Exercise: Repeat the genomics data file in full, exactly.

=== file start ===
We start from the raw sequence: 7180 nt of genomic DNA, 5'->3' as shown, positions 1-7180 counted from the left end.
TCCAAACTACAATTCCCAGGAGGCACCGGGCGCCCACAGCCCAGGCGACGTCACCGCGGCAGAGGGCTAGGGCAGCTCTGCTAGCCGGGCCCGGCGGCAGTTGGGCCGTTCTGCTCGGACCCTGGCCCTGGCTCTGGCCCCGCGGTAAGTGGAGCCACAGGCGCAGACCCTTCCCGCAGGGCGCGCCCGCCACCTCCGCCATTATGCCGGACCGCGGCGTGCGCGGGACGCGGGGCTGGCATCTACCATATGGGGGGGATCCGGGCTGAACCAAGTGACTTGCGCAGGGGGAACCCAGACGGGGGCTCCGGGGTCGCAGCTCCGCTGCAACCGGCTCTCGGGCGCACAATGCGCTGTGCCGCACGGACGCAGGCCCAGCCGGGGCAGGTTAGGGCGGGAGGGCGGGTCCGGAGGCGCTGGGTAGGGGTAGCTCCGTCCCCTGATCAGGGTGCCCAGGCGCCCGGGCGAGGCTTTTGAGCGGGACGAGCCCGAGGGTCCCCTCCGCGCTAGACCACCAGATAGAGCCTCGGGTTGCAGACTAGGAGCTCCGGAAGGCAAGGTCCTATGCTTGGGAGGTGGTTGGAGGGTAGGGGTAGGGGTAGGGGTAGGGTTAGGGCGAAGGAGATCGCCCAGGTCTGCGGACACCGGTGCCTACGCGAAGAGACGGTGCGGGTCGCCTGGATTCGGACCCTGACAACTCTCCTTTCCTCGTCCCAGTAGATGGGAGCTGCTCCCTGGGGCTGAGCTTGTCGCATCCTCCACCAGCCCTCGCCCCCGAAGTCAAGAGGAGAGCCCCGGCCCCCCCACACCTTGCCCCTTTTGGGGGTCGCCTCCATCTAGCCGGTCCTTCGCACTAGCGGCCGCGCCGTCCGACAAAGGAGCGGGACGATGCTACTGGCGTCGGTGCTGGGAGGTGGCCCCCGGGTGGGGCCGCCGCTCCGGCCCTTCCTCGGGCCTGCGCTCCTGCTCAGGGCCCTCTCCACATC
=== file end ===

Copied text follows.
We start from the raw sequence: 7180 nt of genomic DNA, 5'->3' as shown, positions 1-7180 counted from the left end.
TCCAAACTACAATTCCCAGGAGGCACCGGGCGCCCACAGCCCAGGCGACGTCACCGCGGCAGAGGGCTAGGGCAGCTCTGCTAGCCGGGCCCGGCGGCAGTTGGGCCGTTCTGCTCGGACCCTGGCCCTGGCTCTGGCCCCGCGGTAAGTGGAGCCACAGGCGCAGACCCTTCCCGCAGGGCGCGCCCGCCACCTCCGCCATTATGCCGGACCGCGGCGTGCGCGGGACGCGGGGCTGGCATCTACCATATGGGGGGGATCCGGGCTGAACCAAGTGACTTGCGCAGGGGGAACCCAGACGGGGGCTCCGGGGTCGCAGCTCCGCTGCAACCGGCTCTCGGGCGCACAATGCGCTGTGCCGCACGGACGCAGGCCCAGCCGGGGCAGGTTAGGGCGGGAGGGCGGGTCCGGAGGCGCTGGGTAGGGGTAGCTCCGTCCCCTGATCAGGGTGCCCAGGCGCCCGGGCGAGGCTTTTGAGCGGGACGAGCCCGAGGGTCCCCTCCGCGCTAGACCACCAGATAGAGCCTCGGGTTGCAGACTAGGAGCTCCGGAAGGCAAGGTCCTATGCTTGGGAGGTGGTTGGAGGGTAGGGGTAGGGGTAGGGGTAGGGTTAGGGCGAAGGAGATCGCCCAGGTCTGCGGACACCGGTGCCTACGCGAAGAGACGGTGCGGGTCGCCTGGATTCGGACCCTGACAACTCTCCTTTCCTCGTCCCAGTAGATGGGAGCTGCTCCCTGGGGCTGAGCTTGTCGCATCCTCCACCAGCCCTCGCCCCCGAAGTCAAGAGGAGAGCCCCGGCCCCCCCACACCTTGCCCCTTTTGGGGGTCGCCTCCATCTAGCCGGTCCTTCGCACTAGCGGCCGCGCCGTCCGACAAAGGAGCGGGACGATGCTACTGGCGTCGGTGCTGGGAGGTGGCCCCCGGGTGGGGCCGCCGCTCCGGCCCTTCCTCGGGCCTGCGCTCCTGCTCAGGGCCCTCTCCACATC